from The American Heritage® Dictionary of the English Language, 4th Edition
- adj. Becoming milky.
- adj. Milky.
- adj. Biology Secreting or yielding a milky juice, as certain plants and insects.
from Wiktionary, Creative Commons Attribution/Share-Alike License
- adj. milky
from the GNU version of the Collaborative International Dictionary of English
- adj. Having a milky look; becoming milky.
- adj. Producing milk or a milklike juice or fluid, as the milkweed. See Latex.
from The Century Dictionary and Cyclopedia
- Being or becoming milky; having a milky appearance or consistence.
- In botany, abounding in a thick milky juice, as the milkweed.
- In entomology, secreting a milky fluid, as the joints of certain Coleoptera.
a similar pleasure may be occasioned to the parent by seeing and touching the egg or fetus after its birth; and in lactescent animals an additional pleasure is produced, by the new secretion of milk, as well as by its emission into the sucking lips of the infant.
The recurrence, moreover, of pregnancy in the lactescent female may render the milk of a bad quality, and will invariably lessen its quantity.
That mental inquietude will impede digestion is a fact familiar to almost every one; but, I believe, it is not so generally known, that it will with no less certainty retard and alter the nature of the secretion furnished by the breasts of the lactescent female.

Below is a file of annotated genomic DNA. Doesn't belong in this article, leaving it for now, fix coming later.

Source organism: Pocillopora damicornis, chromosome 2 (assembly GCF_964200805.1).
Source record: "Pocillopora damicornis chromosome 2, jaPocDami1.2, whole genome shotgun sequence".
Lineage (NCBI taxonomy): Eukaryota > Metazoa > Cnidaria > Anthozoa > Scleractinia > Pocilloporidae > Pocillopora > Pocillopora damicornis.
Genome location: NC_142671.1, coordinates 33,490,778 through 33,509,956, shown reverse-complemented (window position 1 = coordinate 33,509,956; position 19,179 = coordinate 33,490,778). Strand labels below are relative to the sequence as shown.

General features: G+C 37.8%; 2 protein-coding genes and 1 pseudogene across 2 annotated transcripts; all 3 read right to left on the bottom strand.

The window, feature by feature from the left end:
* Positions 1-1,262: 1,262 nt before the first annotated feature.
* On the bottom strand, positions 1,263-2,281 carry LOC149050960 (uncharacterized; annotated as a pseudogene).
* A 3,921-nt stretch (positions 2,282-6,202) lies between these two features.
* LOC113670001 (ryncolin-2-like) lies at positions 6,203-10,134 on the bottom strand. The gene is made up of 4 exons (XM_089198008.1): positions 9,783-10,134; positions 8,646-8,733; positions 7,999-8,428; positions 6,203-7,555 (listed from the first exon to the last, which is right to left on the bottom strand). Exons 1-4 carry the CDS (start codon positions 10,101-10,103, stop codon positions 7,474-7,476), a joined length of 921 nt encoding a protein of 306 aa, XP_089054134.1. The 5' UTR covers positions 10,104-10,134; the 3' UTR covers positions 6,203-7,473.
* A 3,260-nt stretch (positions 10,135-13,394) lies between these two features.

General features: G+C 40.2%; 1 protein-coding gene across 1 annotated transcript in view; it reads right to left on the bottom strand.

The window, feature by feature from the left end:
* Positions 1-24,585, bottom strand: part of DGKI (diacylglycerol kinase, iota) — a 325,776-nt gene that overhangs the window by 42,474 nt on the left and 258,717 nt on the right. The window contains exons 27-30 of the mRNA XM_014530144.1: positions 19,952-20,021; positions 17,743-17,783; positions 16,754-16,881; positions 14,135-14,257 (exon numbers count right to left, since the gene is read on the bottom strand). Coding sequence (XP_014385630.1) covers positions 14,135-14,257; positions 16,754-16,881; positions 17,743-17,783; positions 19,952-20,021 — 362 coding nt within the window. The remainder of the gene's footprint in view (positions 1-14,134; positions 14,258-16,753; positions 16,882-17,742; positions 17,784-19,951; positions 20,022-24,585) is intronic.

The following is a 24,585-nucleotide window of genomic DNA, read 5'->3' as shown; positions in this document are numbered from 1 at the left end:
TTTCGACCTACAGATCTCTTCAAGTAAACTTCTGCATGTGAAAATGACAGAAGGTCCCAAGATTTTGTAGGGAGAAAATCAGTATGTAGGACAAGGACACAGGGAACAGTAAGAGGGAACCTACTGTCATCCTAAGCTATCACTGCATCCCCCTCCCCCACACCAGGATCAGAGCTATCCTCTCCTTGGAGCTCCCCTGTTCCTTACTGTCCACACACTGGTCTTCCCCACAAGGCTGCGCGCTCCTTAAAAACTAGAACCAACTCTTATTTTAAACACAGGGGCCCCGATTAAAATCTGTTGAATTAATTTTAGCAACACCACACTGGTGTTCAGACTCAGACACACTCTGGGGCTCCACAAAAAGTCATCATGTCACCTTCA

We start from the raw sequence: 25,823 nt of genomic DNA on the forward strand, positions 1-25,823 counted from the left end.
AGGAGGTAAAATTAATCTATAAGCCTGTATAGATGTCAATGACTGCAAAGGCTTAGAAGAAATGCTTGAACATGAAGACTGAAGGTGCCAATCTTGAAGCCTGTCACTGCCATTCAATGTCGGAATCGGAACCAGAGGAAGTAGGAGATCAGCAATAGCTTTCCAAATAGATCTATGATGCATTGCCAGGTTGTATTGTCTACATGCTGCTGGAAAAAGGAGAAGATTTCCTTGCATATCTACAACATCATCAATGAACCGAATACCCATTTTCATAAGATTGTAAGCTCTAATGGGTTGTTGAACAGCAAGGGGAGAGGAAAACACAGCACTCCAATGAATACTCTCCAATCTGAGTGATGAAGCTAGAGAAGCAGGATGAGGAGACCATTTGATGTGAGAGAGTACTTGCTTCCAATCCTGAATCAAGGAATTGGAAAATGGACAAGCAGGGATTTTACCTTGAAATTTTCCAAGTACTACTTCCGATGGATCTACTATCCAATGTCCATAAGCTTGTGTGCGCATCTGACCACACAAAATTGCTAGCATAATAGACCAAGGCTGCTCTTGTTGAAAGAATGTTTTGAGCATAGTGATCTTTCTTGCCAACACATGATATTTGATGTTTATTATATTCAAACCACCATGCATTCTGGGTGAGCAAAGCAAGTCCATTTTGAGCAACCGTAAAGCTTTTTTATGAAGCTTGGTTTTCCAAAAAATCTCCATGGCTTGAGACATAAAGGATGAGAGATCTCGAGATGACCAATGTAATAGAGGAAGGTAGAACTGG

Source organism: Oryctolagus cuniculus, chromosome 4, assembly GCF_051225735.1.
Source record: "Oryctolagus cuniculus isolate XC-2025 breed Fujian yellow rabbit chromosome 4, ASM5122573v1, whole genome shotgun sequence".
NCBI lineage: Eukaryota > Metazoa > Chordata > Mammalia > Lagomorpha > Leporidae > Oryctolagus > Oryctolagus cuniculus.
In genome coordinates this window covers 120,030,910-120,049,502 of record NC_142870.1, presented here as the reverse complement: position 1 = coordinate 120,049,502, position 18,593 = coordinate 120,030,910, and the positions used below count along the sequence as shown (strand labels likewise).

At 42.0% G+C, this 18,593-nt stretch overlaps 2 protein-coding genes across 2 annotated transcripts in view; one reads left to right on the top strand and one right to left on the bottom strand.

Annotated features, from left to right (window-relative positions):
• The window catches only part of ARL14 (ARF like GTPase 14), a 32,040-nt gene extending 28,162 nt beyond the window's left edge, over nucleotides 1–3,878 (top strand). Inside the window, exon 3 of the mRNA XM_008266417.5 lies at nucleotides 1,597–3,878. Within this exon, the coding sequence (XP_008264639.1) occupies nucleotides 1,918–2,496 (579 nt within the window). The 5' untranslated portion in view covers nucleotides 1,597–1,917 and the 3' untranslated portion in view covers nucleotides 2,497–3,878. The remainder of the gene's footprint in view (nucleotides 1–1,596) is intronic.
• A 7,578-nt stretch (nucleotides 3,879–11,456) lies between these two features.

Her menses ceased; her mammæ became engorged and discharged a serous lactescent fluid; her belly enlarged, and both she and her physician felt fetal movements in her abdomen.
After marriage the breasts diminished, but she was unable to suckle either of her three children, the breasts becoming turgid but never lactescent.
Her mammæ were engorged with a lactescent fluid, and she felt belly-movements like those of a child; but during all this time she had regular menstruation.
Dr. Madden left her, telling her that she was not pregnant, and when she reappeared at his office in a few days, he reassured her of the nonexistence of pregnancy; she became very indignant, triumphantly squeezed lactescent fluid from her breasts, and, insisting that she could feel fetal movements, left to seek a more sympathetic accoucheur.
Her menses ceased; her mammae became engorged and discharged a serous lactescent fluid; her belly enlarged, and both she and her physician felt fetal movements in her abdomen.
Her mammae were engorged with a lactescent fluid, and she felt belly-movements like those of a child; but during all this time she had regular menstruation.
It would be interesting to examine, besides the milk of the lactescent fungi, those species which, when cut in pieces, change their colour on the contact of atmospheric air.
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